Another in the series and another that I read while the hand was in recovery.
Edward Ball once again has created a masterwork with Peninsula of Lies: A True Story of Mysterious Birth and Taboo Love. This time he writes at the intersection of sex, race, and identity — gender and national.
Most readers know Ball for his award-winning Slaves in the Family, in which he tells the story of his relatives, black and white. There he blew up his father’s admonition: “There are five things we don’t talk about in the Ball family … Religion, sex, death, money, and the Negroes.” Peninsula of Lies crosses all those boundaries and wades deep into the river of transsexuality.
The peninsula of the title is the city of Charleston, South Carolina. Gordon Langley Hall lands there in the 1960s from Britain via New York where he has befriended the heiress Isabel Whitney. Gordon proceeds to charm then scandalize the city that in many ways was still living in the nineteenth century. He fills an ante-bellum house with antiques and participates in the round of dinners — second tier because he wasn’t a native.
Then he goes to a Baltimore hospital and comes home as Dawn. She marries John-Paul Simmons, an African American mechanic. White Charleston turns its collective back, and Dawn embraces the black church. The glamorous house becomes overrun with animals and devolved into squalor. Dawn begins wearing maternity clothes and and soon appears with an infant in arms. At some point the money runs out, and she moves from Charleston to upstate New York – and back. And so forth.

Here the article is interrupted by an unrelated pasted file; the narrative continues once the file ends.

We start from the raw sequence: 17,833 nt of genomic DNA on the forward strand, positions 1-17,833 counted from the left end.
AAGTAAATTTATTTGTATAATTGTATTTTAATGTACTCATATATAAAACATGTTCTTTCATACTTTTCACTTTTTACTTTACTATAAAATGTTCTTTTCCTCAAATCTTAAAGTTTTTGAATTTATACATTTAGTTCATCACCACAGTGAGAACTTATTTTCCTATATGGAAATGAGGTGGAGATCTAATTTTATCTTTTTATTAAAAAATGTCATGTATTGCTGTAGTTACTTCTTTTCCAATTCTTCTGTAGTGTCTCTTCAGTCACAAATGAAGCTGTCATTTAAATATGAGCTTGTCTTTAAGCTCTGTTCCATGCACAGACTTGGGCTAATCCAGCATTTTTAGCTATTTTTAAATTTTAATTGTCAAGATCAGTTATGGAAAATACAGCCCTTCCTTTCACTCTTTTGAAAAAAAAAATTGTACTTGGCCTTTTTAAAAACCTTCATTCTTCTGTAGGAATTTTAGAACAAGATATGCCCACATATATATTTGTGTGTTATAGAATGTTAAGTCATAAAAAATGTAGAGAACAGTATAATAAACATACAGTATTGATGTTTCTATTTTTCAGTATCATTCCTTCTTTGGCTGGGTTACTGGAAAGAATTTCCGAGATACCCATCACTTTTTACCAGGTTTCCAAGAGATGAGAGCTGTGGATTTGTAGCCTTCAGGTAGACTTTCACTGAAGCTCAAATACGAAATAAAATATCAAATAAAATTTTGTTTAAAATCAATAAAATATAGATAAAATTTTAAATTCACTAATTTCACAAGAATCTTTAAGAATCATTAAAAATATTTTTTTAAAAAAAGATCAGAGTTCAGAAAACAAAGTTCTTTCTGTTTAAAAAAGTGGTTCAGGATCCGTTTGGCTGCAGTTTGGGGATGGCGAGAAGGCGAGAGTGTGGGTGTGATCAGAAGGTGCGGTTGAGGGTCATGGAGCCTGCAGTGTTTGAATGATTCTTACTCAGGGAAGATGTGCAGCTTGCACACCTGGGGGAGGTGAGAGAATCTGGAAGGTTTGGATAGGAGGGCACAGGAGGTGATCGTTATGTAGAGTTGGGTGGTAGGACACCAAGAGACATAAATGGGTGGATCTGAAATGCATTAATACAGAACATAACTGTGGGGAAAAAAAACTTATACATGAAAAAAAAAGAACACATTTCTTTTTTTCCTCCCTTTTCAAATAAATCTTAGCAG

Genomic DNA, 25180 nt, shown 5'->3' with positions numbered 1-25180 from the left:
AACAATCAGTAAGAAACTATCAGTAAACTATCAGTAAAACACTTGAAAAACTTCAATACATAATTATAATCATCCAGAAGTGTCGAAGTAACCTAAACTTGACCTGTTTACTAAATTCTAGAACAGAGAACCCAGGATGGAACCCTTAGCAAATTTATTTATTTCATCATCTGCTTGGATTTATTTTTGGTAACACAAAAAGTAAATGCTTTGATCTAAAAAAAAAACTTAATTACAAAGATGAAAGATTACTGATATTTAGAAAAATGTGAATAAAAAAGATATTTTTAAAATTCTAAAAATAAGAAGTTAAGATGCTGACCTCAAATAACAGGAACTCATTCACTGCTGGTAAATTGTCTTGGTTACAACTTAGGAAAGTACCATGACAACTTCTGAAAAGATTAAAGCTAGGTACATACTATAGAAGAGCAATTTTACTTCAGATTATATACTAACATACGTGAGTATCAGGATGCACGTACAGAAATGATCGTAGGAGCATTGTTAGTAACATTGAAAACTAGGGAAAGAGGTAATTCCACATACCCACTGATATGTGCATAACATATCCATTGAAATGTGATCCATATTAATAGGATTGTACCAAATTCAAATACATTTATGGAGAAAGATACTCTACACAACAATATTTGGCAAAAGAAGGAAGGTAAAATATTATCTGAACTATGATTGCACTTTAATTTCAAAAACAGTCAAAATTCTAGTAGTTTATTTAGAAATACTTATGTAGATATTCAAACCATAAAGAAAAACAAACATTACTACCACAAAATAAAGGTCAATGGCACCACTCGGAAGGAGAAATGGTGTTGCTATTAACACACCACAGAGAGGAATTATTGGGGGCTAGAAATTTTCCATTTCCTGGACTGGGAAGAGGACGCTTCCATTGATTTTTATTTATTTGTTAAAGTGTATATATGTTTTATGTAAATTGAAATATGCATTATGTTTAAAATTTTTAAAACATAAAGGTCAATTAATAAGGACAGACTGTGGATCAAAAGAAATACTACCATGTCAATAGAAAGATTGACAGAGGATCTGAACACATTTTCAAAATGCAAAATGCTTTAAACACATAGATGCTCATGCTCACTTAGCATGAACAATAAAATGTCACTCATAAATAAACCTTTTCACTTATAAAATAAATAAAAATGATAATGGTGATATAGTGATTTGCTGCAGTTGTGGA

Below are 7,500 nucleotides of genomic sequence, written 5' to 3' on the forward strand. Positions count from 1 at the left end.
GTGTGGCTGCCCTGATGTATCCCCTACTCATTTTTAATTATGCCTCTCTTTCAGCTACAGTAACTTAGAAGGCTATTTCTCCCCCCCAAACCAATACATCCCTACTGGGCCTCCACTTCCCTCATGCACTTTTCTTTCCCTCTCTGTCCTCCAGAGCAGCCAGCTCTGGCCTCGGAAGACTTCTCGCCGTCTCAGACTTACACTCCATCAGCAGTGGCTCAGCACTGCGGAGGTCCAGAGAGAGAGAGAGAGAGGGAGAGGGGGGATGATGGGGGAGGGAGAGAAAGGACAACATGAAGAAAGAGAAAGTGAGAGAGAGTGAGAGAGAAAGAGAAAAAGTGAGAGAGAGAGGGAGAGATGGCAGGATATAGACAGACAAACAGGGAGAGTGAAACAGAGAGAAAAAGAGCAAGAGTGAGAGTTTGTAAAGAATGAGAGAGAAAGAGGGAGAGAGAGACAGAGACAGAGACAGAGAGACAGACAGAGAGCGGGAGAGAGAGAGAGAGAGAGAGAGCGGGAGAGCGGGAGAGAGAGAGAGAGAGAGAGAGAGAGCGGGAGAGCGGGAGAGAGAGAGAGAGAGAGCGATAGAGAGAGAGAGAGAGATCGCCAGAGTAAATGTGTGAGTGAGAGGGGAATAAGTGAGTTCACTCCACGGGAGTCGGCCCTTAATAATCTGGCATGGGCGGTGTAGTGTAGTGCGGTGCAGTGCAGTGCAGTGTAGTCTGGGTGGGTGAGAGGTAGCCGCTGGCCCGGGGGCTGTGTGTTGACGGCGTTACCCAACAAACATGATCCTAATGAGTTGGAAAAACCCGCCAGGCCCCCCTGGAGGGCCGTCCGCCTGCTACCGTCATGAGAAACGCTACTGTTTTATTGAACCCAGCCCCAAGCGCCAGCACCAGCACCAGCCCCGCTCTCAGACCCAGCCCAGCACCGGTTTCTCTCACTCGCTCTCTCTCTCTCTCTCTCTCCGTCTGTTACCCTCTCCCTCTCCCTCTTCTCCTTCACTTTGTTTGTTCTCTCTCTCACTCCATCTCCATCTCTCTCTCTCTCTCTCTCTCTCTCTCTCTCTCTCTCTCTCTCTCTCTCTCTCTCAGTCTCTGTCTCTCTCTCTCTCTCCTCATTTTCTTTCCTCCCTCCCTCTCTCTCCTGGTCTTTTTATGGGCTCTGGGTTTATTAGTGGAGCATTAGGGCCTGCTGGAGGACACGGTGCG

This yarn is pure Southern Gothic – William Faulkner couldn’t have written better – except it’s all true, documented by Ball in minute detail. In some ways it evokes Midnight in the Garden of Good and Evil. Ball’s writing somersaults over John Berendt’s in style and narrative drive. Plus, the Lady Chabils is a staid matron compared to Dawn, who can even claim an English castle in her past, though not quite in the way she tells the story.
Some of the statistical bits detract from the pacing. Worse, Ball shows his roots by saying that Eli Whitney was responsible for “textiles.” More like responsible for chaining generations of Americans to a cruel and degrading way of life for generations.
Peninsula of Lies came out in 2005. Why hasn’t anyone made a film of it?